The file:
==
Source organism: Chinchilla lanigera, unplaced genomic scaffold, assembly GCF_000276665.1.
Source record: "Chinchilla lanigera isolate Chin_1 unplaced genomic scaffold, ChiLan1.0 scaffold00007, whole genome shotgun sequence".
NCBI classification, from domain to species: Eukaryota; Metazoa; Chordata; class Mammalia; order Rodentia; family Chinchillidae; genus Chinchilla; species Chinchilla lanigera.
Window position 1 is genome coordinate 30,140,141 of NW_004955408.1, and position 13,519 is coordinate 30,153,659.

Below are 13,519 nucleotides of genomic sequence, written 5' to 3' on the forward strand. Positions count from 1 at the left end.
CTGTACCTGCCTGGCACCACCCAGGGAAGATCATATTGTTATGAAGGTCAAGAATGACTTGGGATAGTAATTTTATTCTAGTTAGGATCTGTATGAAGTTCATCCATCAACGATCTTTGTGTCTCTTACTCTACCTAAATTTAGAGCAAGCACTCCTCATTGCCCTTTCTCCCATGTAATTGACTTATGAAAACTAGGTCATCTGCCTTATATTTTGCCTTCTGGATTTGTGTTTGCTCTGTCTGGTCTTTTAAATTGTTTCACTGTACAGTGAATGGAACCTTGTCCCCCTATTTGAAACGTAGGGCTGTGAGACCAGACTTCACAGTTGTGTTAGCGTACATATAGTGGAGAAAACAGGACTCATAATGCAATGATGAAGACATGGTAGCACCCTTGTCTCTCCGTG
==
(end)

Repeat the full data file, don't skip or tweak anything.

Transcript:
Source organism: Chinchilla lanigera, unplaced genomic scaffold, assembly GCF_000276665.1.
Source record: "Chinchilla lanigera isolate Chin_1 unplaced genomic scaffold, ChiLan1.0 scaffold00007, whole genome shotgun sequence".
NCBI classification, from domain to species: Eukaryota; Metazoa; Chordata; class Mammalia; order Rodentia; family Chinchillidae; genus Chinchilla; species Chinchilla lanigera.
Window position 1 is genome coordinate 30,140,141 of NW_004955408.1, and position 13,519 is coordinate 30,153,659.

Below are 13,519 nucleotides of genomic sequence, written 5' to 3' on the forward strand. Positions count from 1 at the left end.
CTGTACCTGCCTGGCACCACCCAGGGAAGATCATATTGTTATGAAGGTCAAGAATGACTTGGGATAGTAATTTTATTCTAGTTAGGATCTGTATGAAGTTCATCCATCAACGATCTTTGTGTCTCTTACTCTACCTAAATTTAGAGCAAGCACTCCTCATTGCCCTTTCTCCCATGTAATTGACTTATGAAAACTAGGTCATCTGCCTTATATTTTGCCTTCTGGATTTGTGTTTGCTCTGTCTGGTCTTTTAAATTGTTTCACTGTACAGTGAATGGAACCTTGTCCCCCTATTTGAAACGTAGGGCTGTGAGACCAGACTTCACAGTTGTGTTAGCGTACATATAGTGGAGAAAACAGGACTCATAATGCAATGATGAAGACATGGTAGCACCCTTGTCTCTCCGTG